• Bring pets inside and move livestock into closed shelters. Make sure that animals have supplementary feed and access to clean drinking water.
  • Close all windows and doors and shut down heat pumps to limit the entry of volcanic ash. Set up a single entry point for your house. Place damp towels at the threshold to prevent ash being tracked indoors.
  • Cover sensitive electronics. Do not remove covers until the indoor environment is completely ash free.
  • Cover vehicles, machinery and spa pools to avoid ash causing damage. Ash can corrode metal surfaces and cause abrasion damage to windscreens and paintwork.
  • Disconnect drainpipes/downspouts from gutters to stop drains clogging. If you use a rainwater collection system for your water supply, disconnect the tank.
  • Check on your neighbours and anyone who might need your help.

What to do after a volcanic eruption

After a volcanic eruption, continue to follow official advice from: 

  • your Civil Defence Emergency Management Group 
  • the Department of Conservation (for Tongariro, Ngauruhoe, Ruapehu or Taranaki only) 
  • local authorities, and 
  • emergency services. 

If you have evacuated, do not return home until told it is safe to do so. 

Help others if you can, especially people who may need extra help. 

Keep children indoors and discourage play in ash. 

Keep animals indoors until ash is cleaned up or washed away. If pets go outside, brush them before letting them back indoors. 

Check on your neighbours and anyone who might need your help. 

If your property is damaged: 

  • Do not do anything that puts your safety at risk or causes more damage to your property.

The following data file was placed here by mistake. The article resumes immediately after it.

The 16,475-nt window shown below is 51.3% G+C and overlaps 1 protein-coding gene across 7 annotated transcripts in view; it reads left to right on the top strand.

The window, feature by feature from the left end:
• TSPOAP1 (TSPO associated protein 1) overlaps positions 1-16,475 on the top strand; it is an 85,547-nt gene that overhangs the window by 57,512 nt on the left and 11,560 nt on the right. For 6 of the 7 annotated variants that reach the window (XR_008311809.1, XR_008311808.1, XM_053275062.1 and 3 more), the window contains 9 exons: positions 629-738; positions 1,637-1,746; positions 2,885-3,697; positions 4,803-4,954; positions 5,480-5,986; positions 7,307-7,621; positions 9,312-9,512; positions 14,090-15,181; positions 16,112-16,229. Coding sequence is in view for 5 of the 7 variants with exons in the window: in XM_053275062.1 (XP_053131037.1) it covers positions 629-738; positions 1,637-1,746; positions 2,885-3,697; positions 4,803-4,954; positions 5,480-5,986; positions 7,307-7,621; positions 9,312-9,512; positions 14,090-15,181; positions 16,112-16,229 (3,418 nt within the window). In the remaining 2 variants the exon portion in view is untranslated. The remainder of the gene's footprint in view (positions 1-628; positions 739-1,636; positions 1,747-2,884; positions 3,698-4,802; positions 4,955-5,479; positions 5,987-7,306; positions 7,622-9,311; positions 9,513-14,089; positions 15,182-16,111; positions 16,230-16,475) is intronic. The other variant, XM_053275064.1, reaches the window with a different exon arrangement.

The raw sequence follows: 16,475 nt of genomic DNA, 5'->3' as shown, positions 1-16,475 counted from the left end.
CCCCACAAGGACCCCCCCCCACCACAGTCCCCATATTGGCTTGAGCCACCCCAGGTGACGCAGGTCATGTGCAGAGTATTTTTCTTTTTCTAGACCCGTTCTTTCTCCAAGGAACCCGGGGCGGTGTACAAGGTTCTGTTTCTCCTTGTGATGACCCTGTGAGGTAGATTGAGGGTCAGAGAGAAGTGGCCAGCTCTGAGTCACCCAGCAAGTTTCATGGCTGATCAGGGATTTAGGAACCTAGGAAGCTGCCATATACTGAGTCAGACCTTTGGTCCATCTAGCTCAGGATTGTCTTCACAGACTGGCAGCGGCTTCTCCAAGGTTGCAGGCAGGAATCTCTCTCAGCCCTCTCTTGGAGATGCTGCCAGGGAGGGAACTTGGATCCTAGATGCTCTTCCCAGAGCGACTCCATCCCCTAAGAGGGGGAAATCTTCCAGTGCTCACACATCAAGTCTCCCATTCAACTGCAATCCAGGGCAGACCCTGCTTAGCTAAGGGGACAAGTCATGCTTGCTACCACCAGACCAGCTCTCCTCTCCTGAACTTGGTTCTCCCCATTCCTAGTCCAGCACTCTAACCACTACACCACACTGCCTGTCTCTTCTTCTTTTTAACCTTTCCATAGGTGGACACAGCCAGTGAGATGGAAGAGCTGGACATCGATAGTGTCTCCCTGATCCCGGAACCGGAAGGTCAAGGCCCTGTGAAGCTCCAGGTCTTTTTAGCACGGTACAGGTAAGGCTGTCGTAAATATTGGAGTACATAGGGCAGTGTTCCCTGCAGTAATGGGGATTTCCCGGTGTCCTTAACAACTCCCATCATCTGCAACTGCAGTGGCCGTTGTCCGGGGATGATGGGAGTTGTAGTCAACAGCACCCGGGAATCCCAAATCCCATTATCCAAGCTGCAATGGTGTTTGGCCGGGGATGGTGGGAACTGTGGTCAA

• Contact your insurance company as soon as possible. 
  • If you rent your property, contact your landlord and your contents insurance company. 
  • Take photos of any damage. It will help speed up assessments of your claims. 

Cleaning up ash

It is important to clean up ash promptly, as it is a health hazard and can cause damage to buildings and machinery. 

When cleaning up, follow advice and instructions from your local council and Civil Defence Emergency Management Group. Be aware that:

  • ash clean-up is physically demanding and time-consuming
  • in bulk, ash is much heavier than people often expect
  • repeated cleaning may be necessary, and
  • water restrictions are likely after ash fall.

Use water very sparingly to avoid depleting water supplies.

Wear protective clothing that covers your arms and legs, sturdy footwear, a properly fitted P2 or N95 mask, and goggles.

If you have a visual impairment, wear eyeglasses. Do not wear contact lenses because trapped ash can scratch your eyes.

Clean up any ash indoors first to protect indoor air quality. Ash is much more abrasive than ordinary house dust.  The best cleaning methods to prevent scratching damage are vacuuming and rinsing. Use water sparingly.

If possible, clean electronic equipment with an air duster to avoid scratching delicate surfaces.

Wait until ash has stopped falling before starting any outdoor clean-up.

Roof clean-up must be carefully planned as it is hazardous. Worksafe has advice for working safely at height. 

For driveways and other hard surfaces, lightly wet the surface of the ash then use a broom to sweep up. Avoid dry sweeping as this creates high levels of airborne ash.

Remove ash from car paintwork and windscreens with water, but use water sparingly. Avoid rubbing as this can cause abrasion damage.

Follow official instructions about ash collection and storage. Contact your local council and your Civil Defence Emergency Management Group for more information.

Do not dispose of ash into drains as it can cause blockages and be difficult to remove.

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WorkSafe New Zealand logo

Find information on working safely on roofs on the WorkSafe website.

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A volcano erupting

Find information on how ash can be cleaned up on the GNS Science website.

Types of hazards | Ngā momo matepā

Find out more about what you need to do before, during and after these hazards.